Many years ago, there were two missionary schools facing each other in Canada. One was an all boys school and the other was only for girls. The schools shared common grounds and recreational areas. During recess, the children would come out and mingle freely as they liked.
During one joint management meeting, the principle of the boys’ school, a senior priest complained that the boys were often lingered with the girls during recess and were late for their classes afterwards. He insisted that the recess timings for the two schools should be staggered to prevent the girls and boys from mingling.
To his surprise, he was opposed by the superior nun in charge of the girls’ school. She pointed out that after school, these children would have to face the world where they would have to deal with each other. It was better they learnt how to deal with each other in the safety of the school rather than on their own.
There are basically two schools of thought about education. One is that it should prepare you for life. The other is that it should give you the basic knowledge that any citizen should have.
There are problems with both the approaches. For instance, the idea of preparing for life can be very restricting. It harkens back to the days of the 3 Rs of reading, riting and rithmatic. The problem with this sort of education is that can limit horizons rather than expanding them. Despite this, there have been several distinguished champions of this approach, such as M.K. Gandhi who felt that students were wasting their time going to college and should give up their trigonometry and geometry textbooks in favour of doing manual field work.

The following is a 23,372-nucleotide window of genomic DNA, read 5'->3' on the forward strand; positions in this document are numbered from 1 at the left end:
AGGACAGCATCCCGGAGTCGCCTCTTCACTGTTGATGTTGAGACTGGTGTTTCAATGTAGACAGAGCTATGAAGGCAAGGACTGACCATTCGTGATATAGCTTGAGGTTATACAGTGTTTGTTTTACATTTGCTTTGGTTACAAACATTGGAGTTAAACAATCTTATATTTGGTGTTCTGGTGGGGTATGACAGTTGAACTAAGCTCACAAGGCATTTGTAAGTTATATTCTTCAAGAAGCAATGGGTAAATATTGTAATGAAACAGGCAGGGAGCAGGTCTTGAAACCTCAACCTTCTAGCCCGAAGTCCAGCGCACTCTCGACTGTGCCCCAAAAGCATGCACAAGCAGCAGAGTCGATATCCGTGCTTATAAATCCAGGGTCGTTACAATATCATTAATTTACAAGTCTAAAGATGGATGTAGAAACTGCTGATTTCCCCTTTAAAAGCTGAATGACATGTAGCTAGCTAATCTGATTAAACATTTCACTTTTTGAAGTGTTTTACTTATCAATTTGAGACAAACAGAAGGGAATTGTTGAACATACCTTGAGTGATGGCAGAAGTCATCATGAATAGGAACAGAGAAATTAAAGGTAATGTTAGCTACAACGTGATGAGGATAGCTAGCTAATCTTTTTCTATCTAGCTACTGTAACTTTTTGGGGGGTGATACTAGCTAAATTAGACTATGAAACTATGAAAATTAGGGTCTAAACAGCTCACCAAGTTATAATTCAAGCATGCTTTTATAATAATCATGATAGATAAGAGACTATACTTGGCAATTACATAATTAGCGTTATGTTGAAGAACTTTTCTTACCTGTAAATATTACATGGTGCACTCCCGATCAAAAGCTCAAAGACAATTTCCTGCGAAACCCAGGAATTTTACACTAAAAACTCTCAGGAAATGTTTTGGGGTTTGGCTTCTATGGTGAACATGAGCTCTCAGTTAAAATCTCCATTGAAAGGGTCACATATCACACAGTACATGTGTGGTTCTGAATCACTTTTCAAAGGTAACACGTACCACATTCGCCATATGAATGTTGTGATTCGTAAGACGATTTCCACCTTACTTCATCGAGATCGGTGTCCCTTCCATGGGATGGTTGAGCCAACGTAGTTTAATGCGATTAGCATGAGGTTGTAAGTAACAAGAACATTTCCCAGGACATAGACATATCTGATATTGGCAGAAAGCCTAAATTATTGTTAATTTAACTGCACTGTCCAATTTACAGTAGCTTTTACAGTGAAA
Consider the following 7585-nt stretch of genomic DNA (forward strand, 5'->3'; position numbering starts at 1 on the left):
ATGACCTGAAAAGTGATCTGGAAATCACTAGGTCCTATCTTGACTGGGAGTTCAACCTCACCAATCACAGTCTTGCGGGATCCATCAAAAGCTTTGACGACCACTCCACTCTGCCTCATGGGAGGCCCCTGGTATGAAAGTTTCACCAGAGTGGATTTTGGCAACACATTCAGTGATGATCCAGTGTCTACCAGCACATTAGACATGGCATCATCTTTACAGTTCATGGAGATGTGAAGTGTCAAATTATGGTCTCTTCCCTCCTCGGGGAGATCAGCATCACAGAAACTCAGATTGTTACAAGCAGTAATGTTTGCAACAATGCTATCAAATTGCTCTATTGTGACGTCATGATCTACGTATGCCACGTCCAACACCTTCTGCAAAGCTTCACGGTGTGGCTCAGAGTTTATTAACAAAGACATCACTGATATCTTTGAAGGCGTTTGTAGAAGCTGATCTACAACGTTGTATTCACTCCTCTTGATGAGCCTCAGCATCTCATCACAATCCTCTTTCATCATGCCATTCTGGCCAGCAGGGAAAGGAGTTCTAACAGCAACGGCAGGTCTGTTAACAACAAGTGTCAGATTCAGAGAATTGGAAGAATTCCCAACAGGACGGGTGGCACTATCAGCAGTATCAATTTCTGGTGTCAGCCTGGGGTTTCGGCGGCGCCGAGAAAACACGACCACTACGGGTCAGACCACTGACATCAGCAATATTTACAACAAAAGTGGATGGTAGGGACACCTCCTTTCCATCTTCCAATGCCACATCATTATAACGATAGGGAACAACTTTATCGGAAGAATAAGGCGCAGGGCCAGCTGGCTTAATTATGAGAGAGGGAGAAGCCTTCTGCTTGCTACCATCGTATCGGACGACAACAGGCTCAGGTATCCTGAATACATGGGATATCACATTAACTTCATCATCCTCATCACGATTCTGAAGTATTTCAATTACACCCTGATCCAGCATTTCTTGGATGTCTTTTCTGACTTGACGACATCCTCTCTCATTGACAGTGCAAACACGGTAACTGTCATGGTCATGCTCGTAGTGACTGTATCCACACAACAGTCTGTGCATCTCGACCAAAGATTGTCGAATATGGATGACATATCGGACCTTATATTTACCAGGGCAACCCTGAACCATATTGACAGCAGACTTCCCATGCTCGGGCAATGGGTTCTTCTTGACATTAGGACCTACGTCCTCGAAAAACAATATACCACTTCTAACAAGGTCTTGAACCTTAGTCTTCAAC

The danger of the other approach is also evident across the world. There is just too much information to cram into a few years of schooling. Any attempt to sort through this is bound to lead to howlers. For instance, an Australian lady once told my mother about how she discovered the lacunae in her teenage daughter’s history syllabus. They were walking in the city when they came across a memorial commemorating the Australians who had died in World War 1. Her daughter asked her which side of the war they had fought on.
The heart of the problem is that the skills needed to navigate life are not restricted to those needed for a profession. Critical thinking, innovation, independence and above all else curiosity need to be taught as much as anything else. Raja Gupta, the former CEO of McKinsey once visited my school and told the assembled students that it is not what you learn in school, but rather that you learn how to learn that is important.